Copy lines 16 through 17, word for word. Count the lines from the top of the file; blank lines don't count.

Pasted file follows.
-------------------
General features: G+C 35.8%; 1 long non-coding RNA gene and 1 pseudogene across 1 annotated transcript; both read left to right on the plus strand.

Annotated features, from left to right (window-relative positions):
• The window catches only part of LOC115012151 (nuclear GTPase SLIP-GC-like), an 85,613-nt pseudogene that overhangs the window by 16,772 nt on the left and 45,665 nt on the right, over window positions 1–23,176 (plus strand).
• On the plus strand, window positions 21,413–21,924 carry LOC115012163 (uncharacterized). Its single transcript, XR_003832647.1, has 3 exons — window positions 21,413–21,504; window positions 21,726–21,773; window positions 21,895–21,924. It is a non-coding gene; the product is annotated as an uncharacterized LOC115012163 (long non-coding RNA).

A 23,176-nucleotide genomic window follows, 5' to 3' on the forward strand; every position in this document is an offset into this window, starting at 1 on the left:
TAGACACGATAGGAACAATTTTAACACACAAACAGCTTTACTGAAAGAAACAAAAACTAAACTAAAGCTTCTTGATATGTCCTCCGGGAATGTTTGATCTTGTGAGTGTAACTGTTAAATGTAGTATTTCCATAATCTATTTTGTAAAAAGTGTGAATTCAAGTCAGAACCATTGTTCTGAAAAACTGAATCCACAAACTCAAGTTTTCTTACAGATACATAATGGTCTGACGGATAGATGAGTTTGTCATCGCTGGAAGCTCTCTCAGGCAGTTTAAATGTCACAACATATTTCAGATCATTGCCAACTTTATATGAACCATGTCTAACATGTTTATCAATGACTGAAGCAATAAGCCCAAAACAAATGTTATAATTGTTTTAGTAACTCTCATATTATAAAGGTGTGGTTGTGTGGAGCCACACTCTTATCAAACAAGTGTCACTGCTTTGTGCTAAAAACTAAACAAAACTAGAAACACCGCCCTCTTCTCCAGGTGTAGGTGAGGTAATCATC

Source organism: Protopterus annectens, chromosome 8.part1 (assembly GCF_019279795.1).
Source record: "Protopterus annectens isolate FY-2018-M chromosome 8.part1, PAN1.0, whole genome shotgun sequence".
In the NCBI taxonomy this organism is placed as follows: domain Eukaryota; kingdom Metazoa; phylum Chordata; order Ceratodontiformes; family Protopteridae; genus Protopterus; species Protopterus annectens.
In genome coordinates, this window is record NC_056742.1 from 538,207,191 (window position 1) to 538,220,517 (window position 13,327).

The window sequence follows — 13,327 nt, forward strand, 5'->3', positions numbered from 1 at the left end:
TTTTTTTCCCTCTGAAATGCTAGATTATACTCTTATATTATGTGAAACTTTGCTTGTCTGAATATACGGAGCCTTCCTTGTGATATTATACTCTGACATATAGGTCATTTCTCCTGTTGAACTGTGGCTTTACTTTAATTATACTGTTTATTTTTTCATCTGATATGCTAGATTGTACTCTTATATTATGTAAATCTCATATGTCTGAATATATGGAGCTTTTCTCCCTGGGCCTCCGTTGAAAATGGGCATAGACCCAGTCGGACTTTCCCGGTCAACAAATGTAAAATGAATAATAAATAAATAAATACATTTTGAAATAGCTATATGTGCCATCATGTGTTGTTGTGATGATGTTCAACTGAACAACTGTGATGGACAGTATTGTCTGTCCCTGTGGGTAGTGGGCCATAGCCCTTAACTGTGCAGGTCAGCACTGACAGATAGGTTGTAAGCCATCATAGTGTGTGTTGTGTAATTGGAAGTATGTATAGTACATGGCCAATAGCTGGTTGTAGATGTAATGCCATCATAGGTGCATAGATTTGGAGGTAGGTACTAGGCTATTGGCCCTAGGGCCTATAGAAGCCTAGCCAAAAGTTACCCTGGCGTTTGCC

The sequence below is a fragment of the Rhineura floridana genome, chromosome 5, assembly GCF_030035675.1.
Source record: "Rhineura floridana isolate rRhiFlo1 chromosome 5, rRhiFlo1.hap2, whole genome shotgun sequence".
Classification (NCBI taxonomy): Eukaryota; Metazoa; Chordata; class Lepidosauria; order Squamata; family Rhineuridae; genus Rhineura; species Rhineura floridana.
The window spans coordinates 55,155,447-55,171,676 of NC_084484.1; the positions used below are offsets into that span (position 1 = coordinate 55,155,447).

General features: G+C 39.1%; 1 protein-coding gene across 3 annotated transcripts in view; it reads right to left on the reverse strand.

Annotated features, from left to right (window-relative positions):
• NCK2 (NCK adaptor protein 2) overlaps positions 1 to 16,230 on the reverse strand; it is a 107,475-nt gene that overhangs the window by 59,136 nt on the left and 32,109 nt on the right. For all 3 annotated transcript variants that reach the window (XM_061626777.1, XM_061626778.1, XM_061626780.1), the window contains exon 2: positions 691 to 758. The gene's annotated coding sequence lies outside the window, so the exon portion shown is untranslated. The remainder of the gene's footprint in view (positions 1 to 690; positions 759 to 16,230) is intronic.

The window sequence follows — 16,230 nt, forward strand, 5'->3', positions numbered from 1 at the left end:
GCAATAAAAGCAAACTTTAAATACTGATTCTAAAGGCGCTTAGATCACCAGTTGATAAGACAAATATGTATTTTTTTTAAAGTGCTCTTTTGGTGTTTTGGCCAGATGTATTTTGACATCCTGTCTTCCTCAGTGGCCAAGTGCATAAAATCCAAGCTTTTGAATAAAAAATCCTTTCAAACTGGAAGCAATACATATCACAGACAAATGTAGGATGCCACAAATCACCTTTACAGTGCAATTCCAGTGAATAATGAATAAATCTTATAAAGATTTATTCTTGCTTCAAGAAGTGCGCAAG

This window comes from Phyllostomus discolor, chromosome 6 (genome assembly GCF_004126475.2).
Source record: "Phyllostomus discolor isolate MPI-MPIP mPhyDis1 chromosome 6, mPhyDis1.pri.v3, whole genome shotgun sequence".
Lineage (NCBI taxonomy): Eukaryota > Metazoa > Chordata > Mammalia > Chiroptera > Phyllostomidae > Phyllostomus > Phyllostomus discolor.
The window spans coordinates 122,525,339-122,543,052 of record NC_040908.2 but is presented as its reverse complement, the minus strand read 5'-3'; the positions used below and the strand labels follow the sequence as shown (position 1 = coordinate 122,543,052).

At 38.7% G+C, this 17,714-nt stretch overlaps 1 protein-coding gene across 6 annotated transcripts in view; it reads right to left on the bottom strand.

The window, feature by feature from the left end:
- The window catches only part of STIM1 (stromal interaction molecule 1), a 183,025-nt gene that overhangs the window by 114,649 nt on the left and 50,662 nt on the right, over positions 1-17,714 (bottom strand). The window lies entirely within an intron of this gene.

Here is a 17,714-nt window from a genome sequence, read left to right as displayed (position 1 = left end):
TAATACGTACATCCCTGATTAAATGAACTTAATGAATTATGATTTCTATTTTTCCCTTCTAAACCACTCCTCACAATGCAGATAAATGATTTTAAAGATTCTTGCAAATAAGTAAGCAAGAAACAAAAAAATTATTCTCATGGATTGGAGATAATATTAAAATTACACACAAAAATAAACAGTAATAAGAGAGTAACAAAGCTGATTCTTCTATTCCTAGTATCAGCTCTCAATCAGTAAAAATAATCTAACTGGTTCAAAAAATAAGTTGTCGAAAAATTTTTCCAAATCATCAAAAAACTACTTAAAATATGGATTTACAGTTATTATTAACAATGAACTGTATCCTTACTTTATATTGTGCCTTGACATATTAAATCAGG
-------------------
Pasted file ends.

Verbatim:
The window spans coordinates 55,155,447-55,171,676 of NC_084484.1; the positions used below are offsets into that span (position 1 = coordinate 55,155,447).

General features: G+C 39.1%; 1 protein-coding gene across 3 annotated transcripts in view; it reads right to left on the reverse strand.